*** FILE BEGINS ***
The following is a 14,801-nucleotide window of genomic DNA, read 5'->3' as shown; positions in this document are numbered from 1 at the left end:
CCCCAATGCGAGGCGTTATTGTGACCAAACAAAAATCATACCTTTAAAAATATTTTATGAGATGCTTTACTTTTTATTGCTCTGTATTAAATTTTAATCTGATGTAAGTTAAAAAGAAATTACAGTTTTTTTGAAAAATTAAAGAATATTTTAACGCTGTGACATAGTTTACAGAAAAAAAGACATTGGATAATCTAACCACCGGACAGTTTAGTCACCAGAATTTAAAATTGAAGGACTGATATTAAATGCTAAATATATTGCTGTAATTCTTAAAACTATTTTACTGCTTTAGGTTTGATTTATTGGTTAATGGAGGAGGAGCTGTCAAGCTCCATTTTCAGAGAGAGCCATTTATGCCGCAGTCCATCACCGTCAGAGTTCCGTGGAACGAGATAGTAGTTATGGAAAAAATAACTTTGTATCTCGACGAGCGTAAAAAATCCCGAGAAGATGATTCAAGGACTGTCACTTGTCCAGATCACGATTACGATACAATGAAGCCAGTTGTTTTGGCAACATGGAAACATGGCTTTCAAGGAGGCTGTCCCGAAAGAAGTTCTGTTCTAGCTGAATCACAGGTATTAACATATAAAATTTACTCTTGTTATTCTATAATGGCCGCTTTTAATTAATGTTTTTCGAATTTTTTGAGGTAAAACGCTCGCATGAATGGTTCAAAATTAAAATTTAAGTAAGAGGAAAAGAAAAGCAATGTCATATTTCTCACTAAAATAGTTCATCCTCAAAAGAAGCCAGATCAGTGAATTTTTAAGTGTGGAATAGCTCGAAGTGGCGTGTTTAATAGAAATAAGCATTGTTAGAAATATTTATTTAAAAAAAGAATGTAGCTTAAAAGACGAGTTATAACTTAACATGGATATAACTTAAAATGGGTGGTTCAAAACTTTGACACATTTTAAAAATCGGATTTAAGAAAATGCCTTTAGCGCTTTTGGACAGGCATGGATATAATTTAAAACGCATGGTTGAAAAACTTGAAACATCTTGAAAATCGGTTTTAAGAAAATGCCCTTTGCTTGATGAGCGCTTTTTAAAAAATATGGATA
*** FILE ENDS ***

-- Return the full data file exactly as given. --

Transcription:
The following is a 14,801-nucleotide window of genomic DNA, read 5'->3' as shown; positions in this document are numbered from 1 at the left end:
CCCCAATGCGAGGCGTTATTGTGACCAAACAAAAATCATACCTTTAAAAATATTTTATGAGATGCTTTACTTTTTATTGCTCTGTATTAAATTTTAATCTGATGTAAGTTAAAAAGAAATTACAGTTTTTTTGAAAAATTAAAGAATATTTTAACGCTGTGACATAGTTTACAGAAAAAAAGACATTGGATAATCTAACCACCGGACAGTTTAGTCACCAGAATTTAAAATTGAAGGACTGATATTAAATGCTAAATATATTGCTGTAATTCTTAAAACTATTTTACTGCTTTAGGTTTGATTTATTGGTTAATGGAGGAGGAGCTGTCAAGCTCCATTTTCAGAGAGAGCCATTTATGCCGCAGTCCATCACCGTCAGAGTTCCGTGGAACGAGATAGTAGTTATGGAAAAAATAACTTTGTATCTCGACGAGCGTAAAAAATCCCGAGAAGATGATTCAAGGACTGTCACTTGTCCAGATCACGATTACGATACAATGAAGCCAGTTGTTTTGGCAACATGGAAACATGGCTTTCAAGGAGGCTGTCCCGAAAGAAGTTCTGTTCTAGCTGAATCACAGGTATTAACATATAAAATTTACTCTTGTTATTCTATAATGGCCGCTTTTAATTAATGTTTTTCGAATTTTTTGAGGTAAAACGCTCGCATGAATGGTTCAAAATTAAAATTTAAGTAAGAGGAAAAGAAAAGCAATGTCATATTTCTCACTAAAATAGTTCATCCTCAAAAGAAGCCAGATCAGTGAATTTTTAAGTGTGGAATAGCTCGAAGTGGCGTGTTTAATAGAAATAAGCATTGTTAGAAATATTTATTTAAAAAAAGAATGTAGCTTAAAAGACGAGTTATAACTTAACATGGATATAACTTAAAATGGGTGGTTCAAAACTTTGACACATTTTAAAAATCGGATTTAAGAAAATGCCTTTAGCGCTTTTGGACAGGCATGGATATAATTTAAAACGCATGGTTGAAAAACTTGAAACATCTTGAAAATCGGTTTTAAGAAAATGCCCTTTGCTTGATGAGCGCTTTTTAAAAAATATGGATA